"Clearly this is discrimination on the basis of national origin and in most cases did not involve undocumented Americans but documented immigrants who are being deported because of behavior they engaged in related to their mental illness," Pumariega said. "In today's economic climate, this unfortunate process may also provide an outlet for local and state authorities to pursue deportation of severely mentally ill offenders as an alternative to providing community-based or forensically based services."

(Pumariega was the primary author of a 2009 APA position statement from the Committee of Hispanic Psychiatrists on xenophobia. The statement asserts that "APA advocates for the rights of immigrants, refugees, and asylum seekers to be respected, including rights to safe haven, security, and nurturance of one's own ethnic and cultural beliefs/values, and identity as essential for psychological health.")

The Human Rights Watch report is based on 104 interviews, including interviews with 40 noncitizens with mental disabilities. The remaining interviews were with family members, social workers, and psychiatrists; immigration attorneys and immigrant rights advocates; and three immigration judges. The report also includes case information about 18 noncitizens whom Human Rights Watch was unable to interview, but whose stories and redacted case files were provided by their attorneys and with family permission. Those involved included people with severe mental illnesses, developmental disabilities, and intellectual challenges.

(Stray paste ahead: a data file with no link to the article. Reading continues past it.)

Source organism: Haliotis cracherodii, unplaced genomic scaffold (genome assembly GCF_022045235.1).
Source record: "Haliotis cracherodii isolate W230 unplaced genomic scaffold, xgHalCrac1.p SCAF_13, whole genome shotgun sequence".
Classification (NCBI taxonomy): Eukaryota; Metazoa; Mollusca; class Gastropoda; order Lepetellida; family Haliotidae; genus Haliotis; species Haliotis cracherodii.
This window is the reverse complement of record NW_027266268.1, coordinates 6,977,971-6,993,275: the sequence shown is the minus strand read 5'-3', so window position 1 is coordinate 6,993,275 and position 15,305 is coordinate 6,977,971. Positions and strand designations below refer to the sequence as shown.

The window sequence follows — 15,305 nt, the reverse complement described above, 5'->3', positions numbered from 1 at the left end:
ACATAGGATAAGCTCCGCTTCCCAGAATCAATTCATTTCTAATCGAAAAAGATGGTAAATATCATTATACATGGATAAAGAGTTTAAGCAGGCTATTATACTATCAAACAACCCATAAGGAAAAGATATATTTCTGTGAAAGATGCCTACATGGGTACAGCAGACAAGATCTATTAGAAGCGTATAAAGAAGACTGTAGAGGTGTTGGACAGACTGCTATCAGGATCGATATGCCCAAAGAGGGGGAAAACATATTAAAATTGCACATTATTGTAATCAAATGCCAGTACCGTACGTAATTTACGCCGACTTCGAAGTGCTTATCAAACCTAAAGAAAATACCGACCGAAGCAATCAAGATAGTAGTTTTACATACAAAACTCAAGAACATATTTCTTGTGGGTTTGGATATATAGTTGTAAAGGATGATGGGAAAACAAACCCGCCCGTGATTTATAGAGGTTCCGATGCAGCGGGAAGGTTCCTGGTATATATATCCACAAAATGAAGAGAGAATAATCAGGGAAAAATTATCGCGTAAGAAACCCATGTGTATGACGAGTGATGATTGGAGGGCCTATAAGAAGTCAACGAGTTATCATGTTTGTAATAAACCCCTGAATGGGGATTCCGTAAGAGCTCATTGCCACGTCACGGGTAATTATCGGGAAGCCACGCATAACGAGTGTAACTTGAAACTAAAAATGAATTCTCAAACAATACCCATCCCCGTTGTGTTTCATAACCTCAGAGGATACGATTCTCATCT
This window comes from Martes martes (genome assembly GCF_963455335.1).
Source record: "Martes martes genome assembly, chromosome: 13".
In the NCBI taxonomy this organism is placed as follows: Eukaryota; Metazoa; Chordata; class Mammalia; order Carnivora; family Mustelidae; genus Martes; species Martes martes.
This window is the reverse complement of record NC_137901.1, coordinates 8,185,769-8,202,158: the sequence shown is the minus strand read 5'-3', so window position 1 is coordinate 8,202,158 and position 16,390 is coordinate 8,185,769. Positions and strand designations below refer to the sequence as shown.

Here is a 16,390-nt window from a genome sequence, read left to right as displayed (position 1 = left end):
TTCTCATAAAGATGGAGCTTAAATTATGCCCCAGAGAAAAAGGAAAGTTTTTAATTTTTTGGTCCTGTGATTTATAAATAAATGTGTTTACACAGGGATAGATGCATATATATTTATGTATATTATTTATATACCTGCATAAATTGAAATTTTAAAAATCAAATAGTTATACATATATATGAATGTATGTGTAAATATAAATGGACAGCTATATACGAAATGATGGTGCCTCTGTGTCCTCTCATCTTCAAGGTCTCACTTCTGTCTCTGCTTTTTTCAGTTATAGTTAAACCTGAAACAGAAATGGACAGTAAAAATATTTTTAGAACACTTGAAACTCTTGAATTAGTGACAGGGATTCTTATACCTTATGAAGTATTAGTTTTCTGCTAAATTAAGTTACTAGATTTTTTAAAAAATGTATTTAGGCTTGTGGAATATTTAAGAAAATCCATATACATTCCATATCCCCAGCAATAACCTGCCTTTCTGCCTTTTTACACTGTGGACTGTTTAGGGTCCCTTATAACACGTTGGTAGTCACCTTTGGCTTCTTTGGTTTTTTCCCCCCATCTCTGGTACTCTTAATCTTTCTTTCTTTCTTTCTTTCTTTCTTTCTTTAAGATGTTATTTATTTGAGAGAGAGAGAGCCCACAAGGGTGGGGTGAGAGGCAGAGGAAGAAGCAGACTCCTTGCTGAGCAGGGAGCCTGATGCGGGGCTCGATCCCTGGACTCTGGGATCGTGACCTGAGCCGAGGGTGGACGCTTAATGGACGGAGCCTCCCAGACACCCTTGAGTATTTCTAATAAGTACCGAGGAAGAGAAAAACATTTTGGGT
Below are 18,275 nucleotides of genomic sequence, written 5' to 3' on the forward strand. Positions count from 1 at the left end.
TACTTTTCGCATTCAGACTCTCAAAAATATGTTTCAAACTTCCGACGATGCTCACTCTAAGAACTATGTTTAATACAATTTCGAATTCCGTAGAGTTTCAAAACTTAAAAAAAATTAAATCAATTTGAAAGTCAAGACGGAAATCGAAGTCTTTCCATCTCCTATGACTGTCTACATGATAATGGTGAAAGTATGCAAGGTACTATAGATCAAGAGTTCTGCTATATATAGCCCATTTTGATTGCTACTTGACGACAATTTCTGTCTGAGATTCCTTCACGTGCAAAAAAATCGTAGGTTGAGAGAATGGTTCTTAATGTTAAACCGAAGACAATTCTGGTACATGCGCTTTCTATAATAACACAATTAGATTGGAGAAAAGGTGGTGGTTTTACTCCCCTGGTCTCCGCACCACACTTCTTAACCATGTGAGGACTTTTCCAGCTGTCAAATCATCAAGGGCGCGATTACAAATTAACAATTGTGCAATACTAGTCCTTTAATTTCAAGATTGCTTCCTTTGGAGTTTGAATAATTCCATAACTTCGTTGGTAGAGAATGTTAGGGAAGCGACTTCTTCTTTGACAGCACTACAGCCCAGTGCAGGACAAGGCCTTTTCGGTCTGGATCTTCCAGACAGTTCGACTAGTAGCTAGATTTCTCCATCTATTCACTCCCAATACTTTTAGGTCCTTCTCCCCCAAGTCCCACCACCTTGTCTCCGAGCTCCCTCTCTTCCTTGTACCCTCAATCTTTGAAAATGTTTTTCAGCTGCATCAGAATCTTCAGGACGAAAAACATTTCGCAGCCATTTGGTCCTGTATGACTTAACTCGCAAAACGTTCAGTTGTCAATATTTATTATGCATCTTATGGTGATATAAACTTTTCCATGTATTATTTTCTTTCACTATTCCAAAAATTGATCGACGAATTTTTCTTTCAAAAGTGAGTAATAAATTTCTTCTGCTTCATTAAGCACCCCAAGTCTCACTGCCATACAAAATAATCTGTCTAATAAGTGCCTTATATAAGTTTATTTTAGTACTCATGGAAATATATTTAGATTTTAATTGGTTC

Among the recommendations for ICE in the report were the following:

Pumariega described the recommendations as "necessary but not sufficient." He was emphatic that there needs to be systematic screening for mental illness upon entering an ICE detention center and identification of whether mental illness interferes with competency to stand trial, or if mental illness was a mitigating factor in any crimes that were committed.

He added also that an independent psychiatrist or other mental health professional not directly employed by ICE should be available for forensic evaluations. The quality of diagnosis and treatment services within detention facilities should meet standards established for the federal court system, and detainees should be able to plead not guilty by reason of insanity as they can in the federal system.

And he said that deportees should be provided case management to ensure access to services wherever they are deported.

Finally, Pumariega said he would like to see a task force of APA's Council on Psychiatry and Law and Council on Minorities and Mental Health Disparities devoted to the issue.

Zonana added that the right to have a guardian ad litem appointed, as in routine civil court cases, would also be an improvement.

He said that there are a number of immigration clinics, similar to Yale's, at law schools around the country and that other forensic psychiatry programs also offer consultation. Zonana said evaluations provided by trainees in Yale's Law and Psychiatry Program have played a critical role in a number of cases in which a client was seeking asylum.

"We also provide psychiatric referral and treatment services to these individuals," he said. "Asylum seekers do very much better if they are represented by the law school clinic, and they have a much higher rate of success."

"Deportation by Default: Mental Disability, Unfair Hearings, and Indefinite Detention in the US Immigration System" is posted at <www.hrw.org/en/reports/2010/07/26/deportation-default-0>.blacksquare